RAD RESOURCE: For info on participatory approaches, see the Community Toolbox’s chapters on CBPR research and participatory evaluation.

HOT TIP: Intentionally build advocacy into the evaluation design.

Once empowered, marginalized groups want to use their power to change the social conditions that contribute to their marginalization. In other words, empowerment leads to increased citizen participation and advocacy! At the conclusion of data analysis, HF participants chose to advocate for themselves using program evaluation data.

RAD RESOURCE: Check out the Community Toolbox’s Advocating for Change Toolkit.

Photovoice exhibit

Photovoice exhibit

HF participants advocated for themselves through a Photovoice exhibit (above).

HOT TIP: Practice self-reflexivity/critical awareness.

When evaluating programs with marginalized groups, constantly examine your privilege and be aware of power dynamics and the historical context that impact your relationship with participants and their experiences. Given Hawai’i’s colonial history and the fact that a disproportionate amount of people experiencing homelessness are Native Hawaiian, my status as a member of the colonizer group necessarily impacted my relationships with program participants.

RAD RESOURCE: Assess your privilege by calculating your privilege capital. Identify and purge your biases with the Bias Cleanse.

HOT TIP: Be creative and flexible in choosing methods.

Participants will have varying skills and capabilities, and you will need to creatively strategize ways to involve program participants in the evaluation process. The Photovoice method was useful for the HF participants because it allowed for both visual and verbal contributions to knowledge building.

RAD RESOURCES: Need help brainstorming methods? See Action Catalogue – an interactive tool for choosing methods and Participatory Methods.org.

The American Evaluation Association is celebrating Community Psychology TIG Week with our colleagues in the CP AEA Topical Interest Group. The contributions all this week to aea365 come from our CP TIG members. Do you have questions, concerns, kudos, or content to extend this aea365 contribution? Please add them in the comments section for this post on the aea365 webpage so that we may enrich our community of practice. Would you like to submit an aea365 Tip? Please send a note of interest to aea365@eval.org. aea365 is sponsored by the American Evaluation Association and provides a Tip-a-Day by and for evaluators.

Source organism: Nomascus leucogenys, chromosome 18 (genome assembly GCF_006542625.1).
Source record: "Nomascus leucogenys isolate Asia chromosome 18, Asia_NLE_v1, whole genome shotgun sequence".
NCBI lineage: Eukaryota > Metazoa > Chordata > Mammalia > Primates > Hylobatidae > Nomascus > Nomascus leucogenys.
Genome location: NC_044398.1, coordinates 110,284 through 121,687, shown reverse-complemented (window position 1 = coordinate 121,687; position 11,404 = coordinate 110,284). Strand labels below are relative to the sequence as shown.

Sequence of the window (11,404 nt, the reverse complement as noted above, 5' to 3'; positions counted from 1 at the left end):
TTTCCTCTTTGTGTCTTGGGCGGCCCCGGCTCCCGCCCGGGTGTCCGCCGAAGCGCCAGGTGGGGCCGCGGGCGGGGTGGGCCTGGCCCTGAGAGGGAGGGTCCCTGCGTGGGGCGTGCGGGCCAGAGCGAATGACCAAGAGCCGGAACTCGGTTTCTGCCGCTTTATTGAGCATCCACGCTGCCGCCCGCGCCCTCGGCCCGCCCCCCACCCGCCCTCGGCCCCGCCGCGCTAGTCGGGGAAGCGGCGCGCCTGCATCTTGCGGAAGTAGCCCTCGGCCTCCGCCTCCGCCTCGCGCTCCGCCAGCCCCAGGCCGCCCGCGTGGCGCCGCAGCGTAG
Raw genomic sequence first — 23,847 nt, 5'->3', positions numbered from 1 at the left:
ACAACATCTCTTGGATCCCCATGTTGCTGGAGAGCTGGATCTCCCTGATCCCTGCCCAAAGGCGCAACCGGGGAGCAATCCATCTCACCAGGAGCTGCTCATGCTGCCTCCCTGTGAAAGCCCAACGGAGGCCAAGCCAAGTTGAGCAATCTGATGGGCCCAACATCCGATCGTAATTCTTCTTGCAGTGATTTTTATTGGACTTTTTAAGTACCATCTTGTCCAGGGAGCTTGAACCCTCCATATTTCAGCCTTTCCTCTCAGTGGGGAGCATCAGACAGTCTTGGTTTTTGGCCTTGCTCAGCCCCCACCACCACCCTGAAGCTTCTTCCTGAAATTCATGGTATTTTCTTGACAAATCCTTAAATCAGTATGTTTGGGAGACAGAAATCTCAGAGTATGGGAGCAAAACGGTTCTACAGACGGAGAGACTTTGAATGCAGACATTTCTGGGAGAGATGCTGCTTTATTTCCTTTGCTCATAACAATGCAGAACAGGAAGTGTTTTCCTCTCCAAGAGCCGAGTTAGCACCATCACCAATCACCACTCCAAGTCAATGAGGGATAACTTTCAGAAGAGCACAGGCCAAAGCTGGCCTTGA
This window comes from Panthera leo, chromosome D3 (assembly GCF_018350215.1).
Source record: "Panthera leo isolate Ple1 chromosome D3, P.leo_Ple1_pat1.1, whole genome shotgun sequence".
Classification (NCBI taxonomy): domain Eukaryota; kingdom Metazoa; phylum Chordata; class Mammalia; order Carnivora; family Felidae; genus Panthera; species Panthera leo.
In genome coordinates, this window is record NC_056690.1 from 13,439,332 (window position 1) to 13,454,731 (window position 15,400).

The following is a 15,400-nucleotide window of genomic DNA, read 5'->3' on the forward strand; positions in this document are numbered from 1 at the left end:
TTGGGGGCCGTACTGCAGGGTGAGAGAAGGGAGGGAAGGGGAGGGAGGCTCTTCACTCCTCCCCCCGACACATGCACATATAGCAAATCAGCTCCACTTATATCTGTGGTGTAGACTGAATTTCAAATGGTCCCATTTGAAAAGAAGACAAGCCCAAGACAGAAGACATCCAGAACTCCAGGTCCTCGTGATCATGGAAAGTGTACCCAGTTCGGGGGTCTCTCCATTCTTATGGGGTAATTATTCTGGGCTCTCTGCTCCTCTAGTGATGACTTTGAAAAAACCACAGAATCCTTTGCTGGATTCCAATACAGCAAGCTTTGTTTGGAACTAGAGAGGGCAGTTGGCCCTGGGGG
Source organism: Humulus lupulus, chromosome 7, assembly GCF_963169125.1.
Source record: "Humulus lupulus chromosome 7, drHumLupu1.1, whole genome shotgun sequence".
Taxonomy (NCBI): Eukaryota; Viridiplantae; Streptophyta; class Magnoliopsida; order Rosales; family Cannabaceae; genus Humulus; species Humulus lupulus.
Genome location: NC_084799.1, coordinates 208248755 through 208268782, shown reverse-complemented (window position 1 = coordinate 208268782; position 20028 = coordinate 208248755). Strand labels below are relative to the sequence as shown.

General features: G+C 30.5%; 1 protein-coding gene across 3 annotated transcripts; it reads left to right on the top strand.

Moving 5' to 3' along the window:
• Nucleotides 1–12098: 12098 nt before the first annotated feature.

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Greetings!  Welcome to the Community Psychology TIG Week!  I, Carissa Coleman, a Community Psychologist from James Bell Associates as well as the other members of the TIG Leadership Team, welcome you to a week of Community Psychology and our influence in evaluation work.

Our Community Psychology ideals spread across many disciplines including psychology, social work, education, medicine, and all types of prevention work.

We invite you to visit our website at http://comm.eval.org/communitypsychology/home/ to learn more.

Moving our Field: Toward Theory, Systems, and Dynamic Methods

As a Community Psychologist, I, Leonard A. Jason from DePaul University, would like to offer three ideas that have the potential to energize and transform our field. They involve theoretical perspectives, appreciation of the complexities of the natural world, and dynamic methodological tools that can be used to capture these complex processes.

Many of us work in the field of evaluation to better understand the relationship between people and their contexts in ways that might alleviate human suffering.  Yet, as argued in a recent special issue on Theories in the Field of Community Psychology, the ideological nature of our work that prioritizes efforts to improve people’s lives can result in less willingness to consider the possible contribution of theory.  I am not arguing that our work will coalesce around only one theory, but I believe there has been an unfortunate reluctance to attempt to develop predictive theory, in part because it is seen as a distraction from taking action. However, there is no obvious reason why sound theory cannot be developed that increases the effectiveness of our social action efforts and accomplishes our goal to better understand the complexities of people and groups living within multifaceted ecosystems.